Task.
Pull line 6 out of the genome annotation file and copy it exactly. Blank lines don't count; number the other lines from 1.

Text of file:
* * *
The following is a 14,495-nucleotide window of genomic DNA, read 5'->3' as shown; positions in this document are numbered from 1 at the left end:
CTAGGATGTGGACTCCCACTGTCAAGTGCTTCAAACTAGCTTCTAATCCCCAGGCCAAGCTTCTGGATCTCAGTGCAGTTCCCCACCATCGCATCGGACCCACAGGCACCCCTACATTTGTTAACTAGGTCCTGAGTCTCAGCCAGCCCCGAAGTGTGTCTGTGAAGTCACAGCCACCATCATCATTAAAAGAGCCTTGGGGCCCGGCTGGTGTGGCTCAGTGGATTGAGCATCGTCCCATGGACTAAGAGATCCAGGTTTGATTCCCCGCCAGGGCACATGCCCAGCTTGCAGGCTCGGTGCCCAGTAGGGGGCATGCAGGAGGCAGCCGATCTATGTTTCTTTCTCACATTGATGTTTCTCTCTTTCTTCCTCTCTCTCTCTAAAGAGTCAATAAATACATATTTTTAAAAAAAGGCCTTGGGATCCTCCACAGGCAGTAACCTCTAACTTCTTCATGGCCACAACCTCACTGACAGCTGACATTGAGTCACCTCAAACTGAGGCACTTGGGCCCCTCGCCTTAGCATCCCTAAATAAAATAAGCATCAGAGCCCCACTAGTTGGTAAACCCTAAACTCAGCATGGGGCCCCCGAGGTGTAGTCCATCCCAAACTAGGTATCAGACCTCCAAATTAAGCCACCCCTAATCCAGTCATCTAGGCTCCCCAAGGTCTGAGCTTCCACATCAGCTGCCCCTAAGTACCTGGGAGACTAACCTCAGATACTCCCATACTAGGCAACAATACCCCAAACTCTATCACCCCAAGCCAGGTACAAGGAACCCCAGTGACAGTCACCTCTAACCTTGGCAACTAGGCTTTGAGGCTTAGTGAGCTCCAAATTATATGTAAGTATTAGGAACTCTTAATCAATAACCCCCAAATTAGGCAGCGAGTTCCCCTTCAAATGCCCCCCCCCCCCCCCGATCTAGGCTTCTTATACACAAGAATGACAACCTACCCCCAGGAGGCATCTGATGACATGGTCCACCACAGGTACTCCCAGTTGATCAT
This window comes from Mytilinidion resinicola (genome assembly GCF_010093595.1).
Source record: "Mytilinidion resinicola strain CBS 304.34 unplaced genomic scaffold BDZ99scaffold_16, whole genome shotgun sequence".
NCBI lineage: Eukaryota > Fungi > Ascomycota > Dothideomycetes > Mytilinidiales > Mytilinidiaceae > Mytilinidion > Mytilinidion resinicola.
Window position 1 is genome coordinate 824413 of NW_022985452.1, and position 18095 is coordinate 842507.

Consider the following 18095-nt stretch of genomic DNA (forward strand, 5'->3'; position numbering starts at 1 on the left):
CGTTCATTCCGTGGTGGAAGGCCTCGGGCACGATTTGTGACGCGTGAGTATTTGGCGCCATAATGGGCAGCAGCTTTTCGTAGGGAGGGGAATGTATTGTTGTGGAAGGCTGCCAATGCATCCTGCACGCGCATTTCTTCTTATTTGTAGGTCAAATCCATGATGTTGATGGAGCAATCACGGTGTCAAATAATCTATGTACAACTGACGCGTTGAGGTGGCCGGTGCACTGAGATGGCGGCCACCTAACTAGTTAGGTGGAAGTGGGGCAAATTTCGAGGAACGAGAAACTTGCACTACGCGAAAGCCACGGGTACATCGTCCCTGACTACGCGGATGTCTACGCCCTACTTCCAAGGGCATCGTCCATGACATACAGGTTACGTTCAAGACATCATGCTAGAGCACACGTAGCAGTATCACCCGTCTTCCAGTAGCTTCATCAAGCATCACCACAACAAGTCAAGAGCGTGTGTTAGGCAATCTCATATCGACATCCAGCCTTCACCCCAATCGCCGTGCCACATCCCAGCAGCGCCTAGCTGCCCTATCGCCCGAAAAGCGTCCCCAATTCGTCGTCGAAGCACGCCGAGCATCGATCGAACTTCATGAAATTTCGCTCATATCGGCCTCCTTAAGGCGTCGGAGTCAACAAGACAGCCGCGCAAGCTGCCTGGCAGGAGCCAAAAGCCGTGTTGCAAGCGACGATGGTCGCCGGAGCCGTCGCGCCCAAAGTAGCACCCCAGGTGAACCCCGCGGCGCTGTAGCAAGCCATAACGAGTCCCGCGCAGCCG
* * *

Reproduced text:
Window position 1 is genome coordinate 824413 of NW_022985452.1, and position 18095 is coordinate 842507.